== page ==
 An additional parent member of a child with a disability residing in the school district or
a neighboring school district and whose child is enrolled in a preschool or elementary
level education program, provided that such parent is not a required member of the
parent(s) of the child request that the additional parent member not participate.
 An individual who can interpret the instructional implications of evaluation results, the
school psychologist, the representative of the school district.
 Other persons having the knowledge or special expertise regarding the child, including
related services personnel as appropriate, as the school district or the parents shall
designate. The determination of knowledge or special expertise of such person shall be
made by the party (parents or school district) who invited the individual to be a member
of the committee on special education.
 For a child in transition from early intervention programs and services, the appropriate
professional designated by the agency that has been charged with the responsibility for
the preschool child.
 A representative of the municipality of the preschool child’s residence. The attendance of
the representative of the municipality shall not be required for a quorum.”

Committee on Special Education (CSE)
The Board of Education annually appoints a Committee on Special Education (CSE) whose
membership includes, but is not limited to the following members:
 Parents/guardians of the student
 At least one regular education teacher of such student (if the student is or may be
participating in the regular education environment)
 At least one special education teacher or one special education provider (i.e., related
service provider) of the student
 A representative of the District who is qualified to provide/administer/supervise special
education and who is knowledgeable about the general curriculum and the availability of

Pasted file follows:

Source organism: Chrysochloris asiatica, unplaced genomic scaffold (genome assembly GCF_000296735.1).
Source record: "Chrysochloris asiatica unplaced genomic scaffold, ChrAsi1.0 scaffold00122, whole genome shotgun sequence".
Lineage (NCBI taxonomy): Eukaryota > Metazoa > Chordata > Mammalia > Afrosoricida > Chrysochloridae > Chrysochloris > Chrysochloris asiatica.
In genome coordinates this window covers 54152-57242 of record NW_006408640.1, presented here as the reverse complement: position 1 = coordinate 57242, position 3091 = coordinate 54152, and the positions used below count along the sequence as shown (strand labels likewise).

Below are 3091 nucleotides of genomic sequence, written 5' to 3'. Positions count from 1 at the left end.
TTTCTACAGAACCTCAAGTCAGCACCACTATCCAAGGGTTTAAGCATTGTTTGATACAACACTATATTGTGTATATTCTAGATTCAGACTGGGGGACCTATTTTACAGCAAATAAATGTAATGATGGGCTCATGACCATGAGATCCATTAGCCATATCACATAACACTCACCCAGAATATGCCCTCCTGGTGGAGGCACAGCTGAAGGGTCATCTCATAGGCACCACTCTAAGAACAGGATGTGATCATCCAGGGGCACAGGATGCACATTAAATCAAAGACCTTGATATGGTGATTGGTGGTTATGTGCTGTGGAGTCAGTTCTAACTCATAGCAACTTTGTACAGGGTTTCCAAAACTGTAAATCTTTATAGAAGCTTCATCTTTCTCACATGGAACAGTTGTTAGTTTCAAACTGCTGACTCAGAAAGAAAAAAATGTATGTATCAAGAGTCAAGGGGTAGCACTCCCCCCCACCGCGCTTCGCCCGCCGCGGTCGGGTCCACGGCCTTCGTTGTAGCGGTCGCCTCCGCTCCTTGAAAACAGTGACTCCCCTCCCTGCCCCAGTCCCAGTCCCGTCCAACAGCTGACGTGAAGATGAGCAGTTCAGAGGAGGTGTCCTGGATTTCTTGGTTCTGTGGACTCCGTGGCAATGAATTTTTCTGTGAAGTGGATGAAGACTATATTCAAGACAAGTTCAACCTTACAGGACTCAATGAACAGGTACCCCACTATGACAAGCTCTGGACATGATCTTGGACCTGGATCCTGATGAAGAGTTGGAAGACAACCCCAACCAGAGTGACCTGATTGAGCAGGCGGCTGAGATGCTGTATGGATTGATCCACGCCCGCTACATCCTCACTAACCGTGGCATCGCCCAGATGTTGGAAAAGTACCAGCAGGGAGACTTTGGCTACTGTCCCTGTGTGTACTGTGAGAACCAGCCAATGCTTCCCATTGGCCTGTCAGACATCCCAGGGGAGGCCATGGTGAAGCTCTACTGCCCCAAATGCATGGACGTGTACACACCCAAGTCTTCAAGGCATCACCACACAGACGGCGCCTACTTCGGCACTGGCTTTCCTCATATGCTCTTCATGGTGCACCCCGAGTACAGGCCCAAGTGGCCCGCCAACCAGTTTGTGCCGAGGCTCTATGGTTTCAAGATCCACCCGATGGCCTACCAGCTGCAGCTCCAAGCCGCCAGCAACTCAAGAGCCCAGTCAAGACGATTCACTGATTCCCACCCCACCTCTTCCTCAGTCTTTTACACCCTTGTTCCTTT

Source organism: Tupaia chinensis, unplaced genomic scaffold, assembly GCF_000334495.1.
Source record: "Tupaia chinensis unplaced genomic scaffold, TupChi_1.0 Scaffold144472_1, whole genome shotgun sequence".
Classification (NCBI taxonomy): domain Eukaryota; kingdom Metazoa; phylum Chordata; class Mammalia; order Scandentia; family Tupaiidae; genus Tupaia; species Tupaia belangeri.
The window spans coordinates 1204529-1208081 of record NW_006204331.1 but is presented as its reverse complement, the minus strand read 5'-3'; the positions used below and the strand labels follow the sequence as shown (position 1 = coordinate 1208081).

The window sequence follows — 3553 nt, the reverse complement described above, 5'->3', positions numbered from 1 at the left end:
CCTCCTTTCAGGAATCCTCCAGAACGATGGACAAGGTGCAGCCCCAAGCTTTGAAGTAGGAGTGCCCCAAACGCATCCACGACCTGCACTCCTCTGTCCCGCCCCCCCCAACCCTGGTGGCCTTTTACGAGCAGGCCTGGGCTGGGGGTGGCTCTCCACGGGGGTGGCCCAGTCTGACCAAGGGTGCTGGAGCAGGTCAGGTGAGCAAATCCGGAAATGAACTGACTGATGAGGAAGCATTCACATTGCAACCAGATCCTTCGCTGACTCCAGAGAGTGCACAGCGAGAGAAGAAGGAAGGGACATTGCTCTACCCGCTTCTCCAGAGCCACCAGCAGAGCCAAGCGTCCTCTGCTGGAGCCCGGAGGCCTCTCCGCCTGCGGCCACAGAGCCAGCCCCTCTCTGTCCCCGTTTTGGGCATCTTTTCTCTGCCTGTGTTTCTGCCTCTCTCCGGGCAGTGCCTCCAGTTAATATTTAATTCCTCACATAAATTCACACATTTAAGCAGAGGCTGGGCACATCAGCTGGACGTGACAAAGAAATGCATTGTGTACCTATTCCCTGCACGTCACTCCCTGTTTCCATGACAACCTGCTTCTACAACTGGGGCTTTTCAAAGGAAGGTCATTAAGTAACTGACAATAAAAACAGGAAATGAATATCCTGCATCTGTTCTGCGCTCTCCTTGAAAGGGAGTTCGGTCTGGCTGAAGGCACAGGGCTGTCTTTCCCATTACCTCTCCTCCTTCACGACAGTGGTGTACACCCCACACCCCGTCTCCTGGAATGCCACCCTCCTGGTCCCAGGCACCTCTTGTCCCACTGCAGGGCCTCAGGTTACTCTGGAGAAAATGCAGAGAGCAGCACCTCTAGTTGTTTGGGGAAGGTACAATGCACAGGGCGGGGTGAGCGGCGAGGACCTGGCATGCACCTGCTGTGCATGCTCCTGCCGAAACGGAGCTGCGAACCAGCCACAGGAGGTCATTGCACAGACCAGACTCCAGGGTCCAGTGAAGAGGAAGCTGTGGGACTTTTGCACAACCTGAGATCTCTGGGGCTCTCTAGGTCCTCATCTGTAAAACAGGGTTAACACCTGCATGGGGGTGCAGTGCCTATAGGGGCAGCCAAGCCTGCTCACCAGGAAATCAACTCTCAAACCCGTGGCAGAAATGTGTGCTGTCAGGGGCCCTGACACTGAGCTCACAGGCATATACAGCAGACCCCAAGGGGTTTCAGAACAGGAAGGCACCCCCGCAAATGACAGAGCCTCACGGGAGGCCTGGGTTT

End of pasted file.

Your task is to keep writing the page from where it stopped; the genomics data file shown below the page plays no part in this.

resources of the District
 An individual who can interpret the instructional implications of evaluation results; may
be a CSE member selected from the regular education teacher, the special education
teacher or provider, the school psychologist, or the District representative described
above, or a person having the knowledge or special expertise regarding the student as
determined by the District
 At the discretion of the parents/guardians or the District, other individuals who have the
knowledge or special expertise regarding the student, including related services personnel
 When appropriate, the student with a disability
 School psychologist
 School physician (if requested in writing by the parents/guardians or District at least 72
hours prior to the meeting)
 Parent member (The parent member is a parent/guardian of a student with a disability
residing in the District or a neighboring school district. The parent member shall not be a required member if the parents/guardians of the student request, in writing, that the
additional parent member not participate in the meeting.)

The ability to use letter-sound relationships to translate a written word into a spoken word. It is
commonly described as the ability to “sound out” a new word.

An inability or incapacity to perform a task or activity in a normative manner.

Discrete Trial Training (DTT)
An instructional procedure in which students are presented with many trials of the same task and
receive reinforcement for making correct responses; DTT is a common educational strategy for
learners with autism

Due Process
Procedural safeguards to ensure the protection of the rights of the parent/guardian and the student
under IDEA

Emotional Disturbance (ED)
Special education eligibility criteria for students who exhibit one or more of the identified
characteristics to a marked degree over an extended period of time in a variety of settings that
adversely affects a student’s educational performance.

Procedures used by qualified personnel to determine whether a child has a disability and the
nature and extent of the special education and/or related services that the child needs.

Expressive Language Skills
Skills required to produce language for reliable communication with others; speaking and writing
are expressive language skills

Family Education Rights and Privacy Act (FERPA)
This Act indicates requirements for the protection of privacy of parents and students

Fine Motor Skills
Functions that require small muscle movements such as writing, tying shoes, and buttoning a

Formal Assessment
Using published, standardized tests usually for measuring student characteristics, such as
“intelligence” or “achievement,” rather than skills, such as “brushing teeth” or “following a
schedule;” these tests have a standard set of directions for their use and interpretation.

Free Appropriate Public Education (FAPE)
Every student with a disability is entitled to special education services in a setting which meets
his or her individual needs and the IEP is designed to provide educational benefit

Functional Academics
Substitution of life skills as a means for teaching academic tasks; the core of many instructional
programs for students with moderate to severe disabilities

Functional Analysis (FA)
Functional analysis is conducted for a student with a disability who displays a serious behavior
problem.  In a clinical setting, trained behavior therapists manipulate the environment in order to